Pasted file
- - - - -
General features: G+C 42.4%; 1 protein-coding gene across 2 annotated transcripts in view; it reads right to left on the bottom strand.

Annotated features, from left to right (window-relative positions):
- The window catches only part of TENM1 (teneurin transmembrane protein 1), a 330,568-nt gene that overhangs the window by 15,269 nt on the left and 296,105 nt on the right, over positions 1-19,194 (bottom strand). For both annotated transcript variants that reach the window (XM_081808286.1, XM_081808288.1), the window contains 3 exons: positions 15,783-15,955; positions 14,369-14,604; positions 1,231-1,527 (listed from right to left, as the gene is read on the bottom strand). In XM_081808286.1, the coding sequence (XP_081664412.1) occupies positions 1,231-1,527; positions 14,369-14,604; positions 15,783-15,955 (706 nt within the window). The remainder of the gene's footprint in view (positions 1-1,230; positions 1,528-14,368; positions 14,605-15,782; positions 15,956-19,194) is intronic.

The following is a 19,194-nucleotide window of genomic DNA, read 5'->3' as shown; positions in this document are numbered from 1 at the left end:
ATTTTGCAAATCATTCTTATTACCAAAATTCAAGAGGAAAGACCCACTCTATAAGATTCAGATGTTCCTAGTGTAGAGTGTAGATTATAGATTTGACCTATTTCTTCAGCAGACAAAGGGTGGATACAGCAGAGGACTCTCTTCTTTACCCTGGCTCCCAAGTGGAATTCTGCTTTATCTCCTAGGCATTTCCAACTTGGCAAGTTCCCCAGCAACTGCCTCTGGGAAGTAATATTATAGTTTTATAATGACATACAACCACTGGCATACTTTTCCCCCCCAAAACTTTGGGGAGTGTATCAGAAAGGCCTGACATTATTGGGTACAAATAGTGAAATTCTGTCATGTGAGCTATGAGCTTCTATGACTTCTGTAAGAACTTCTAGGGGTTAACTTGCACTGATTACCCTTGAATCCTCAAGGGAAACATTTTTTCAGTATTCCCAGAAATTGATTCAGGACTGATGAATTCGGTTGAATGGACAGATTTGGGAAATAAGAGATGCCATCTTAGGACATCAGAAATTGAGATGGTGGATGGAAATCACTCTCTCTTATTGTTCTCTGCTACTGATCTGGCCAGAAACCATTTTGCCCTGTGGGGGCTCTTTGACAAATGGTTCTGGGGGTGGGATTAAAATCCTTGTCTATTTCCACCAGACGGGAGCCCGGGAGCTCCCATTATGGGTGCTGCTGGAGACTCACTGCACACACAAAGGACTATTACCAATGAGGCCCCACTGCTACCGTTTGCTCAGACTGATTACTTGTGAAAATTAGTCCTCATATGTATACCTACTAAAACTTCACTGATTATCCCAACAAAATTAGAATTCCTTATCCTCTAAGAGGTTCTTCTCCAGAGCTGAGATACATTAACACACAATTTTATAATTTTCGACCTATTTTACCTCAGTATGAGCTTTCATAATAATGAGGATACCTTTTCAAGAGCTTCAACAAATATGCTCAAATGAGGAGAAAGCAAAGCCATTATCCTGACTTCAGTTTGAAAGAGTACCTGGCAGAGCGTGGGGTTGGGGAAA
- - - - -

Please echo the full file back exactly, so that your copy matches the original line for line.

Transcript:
General features: G+C 42.4%; 1 protein-coding gene across 2 annotated transcripts in view; it reads right to left on the bottom strand.

Annotated features, from left to right (window-relative positions):
- The window catches only part of TENM1 (teneurin transmembrane protein 1), a 330,568-nt gene that overhangs the window by 15,269 nt on the left and 296,105 nt on the right, over positions 1-19,194 (bottom strand). For both annotated transcript variants that reach the window (XM_081808286.1, XM_081808288.1), the window contains 3 exons: positions 15,783-15,955; positions 14,369-14,604; positions 1,231-1,527 (listed from right to left, as the gene is read on the bottom strand). In XM_081808286.1, the coding sequence (XP_081664412.1) occupies positions 1,231-1,527; positions 14,369-14,604; positions 15,783-15,955 (706 nt within the window). The remainder of the gene's footprint in view (positions 1-1,230; positions 1,528-14,368; positions 14,605-15,782; positions 15,956-19,194) is intronic.

The following is a 19,194-nucleotide window of genomic DNA, read 5'->3' as shown; positions in this document are numbered from 1 at the left end:
ATTTTGCAAATCATTCTTATTACCAAAATTCAAGAGGAAAGACCCACTCTATAAGATTCAGATGTTCCTAGTGTAGAGTGTAGATTATAGATTTGACCTATTTCTTCAGCAGACAAAGGGTGGATACAGCAGAGGACTCTCTTCTTTACCCTGGCTCCCAAGTGGAATTCTGCTTTATCTCCTAGGCATTTCCAACTTGGCAAGTTCCCCAGCAACTGCCTCTGGGAAGTAATATTATAGTTTTATAATGACATACAACCACTGGCATACTTTTCCCCCCCAAAACTTTGGGGAGTGTATCAGAAAGGCCTGACATTATTGGGTACAAATAGTGAAATTCTGTCATGTGAGCTATGAGCTTCTATGACTTCTGTAAGAACTTCTAGGGGTTAACTTGCACTGATTACCCTTGAATCCTCAAGGGAAACATTTTTTCAGTATTCCCAGAAATTGATTCAGGACTGATGAATTCGGTTGAATGGACAGATTTGGGAAATAAGAGATGCCATCTTAGGACATCAGAAATTGAGATGGTGGATGGAAATCACTCTCTCTTATTGTTCTCTGCTACTGATCTGGCCAGAAACCATTTTGCCCTGTGGGGGCTCTTTGACAAATGGTTCTGGGGGTGGGATTAAAATCCTTGTCTATTTCCACCAGACGGGAGCCCGGGAGCTCCCATTATGGGTGCTGCTGGAGACTCACTGCACACACAAAGGACTATTACCAATGAGGCCCCACTGCTACCGTTTGCTCAGACTGATTACTTGTGAAAATTAGTCCTCATATGTATACCTACTAAAACTTCACTGATTATCCCAACAAAATTAGAATTCCTTATCCTCTAAGAGGTTCTTCTCCAGAGCTGAGATACATTAACACACAATTTTATAATTTTCGACCTATTTTACCTCAGTATGAGCTTTCATAATAATGAGGATACCTTTTCAAGAGCTTCAACAAATATGCTCAAATGAGGAGAAAGCAAAGCCATTATCCTGACTTCAGTTTGAAAGAGTACCTGGCAGAGCGTGGGGTTGGGGAAA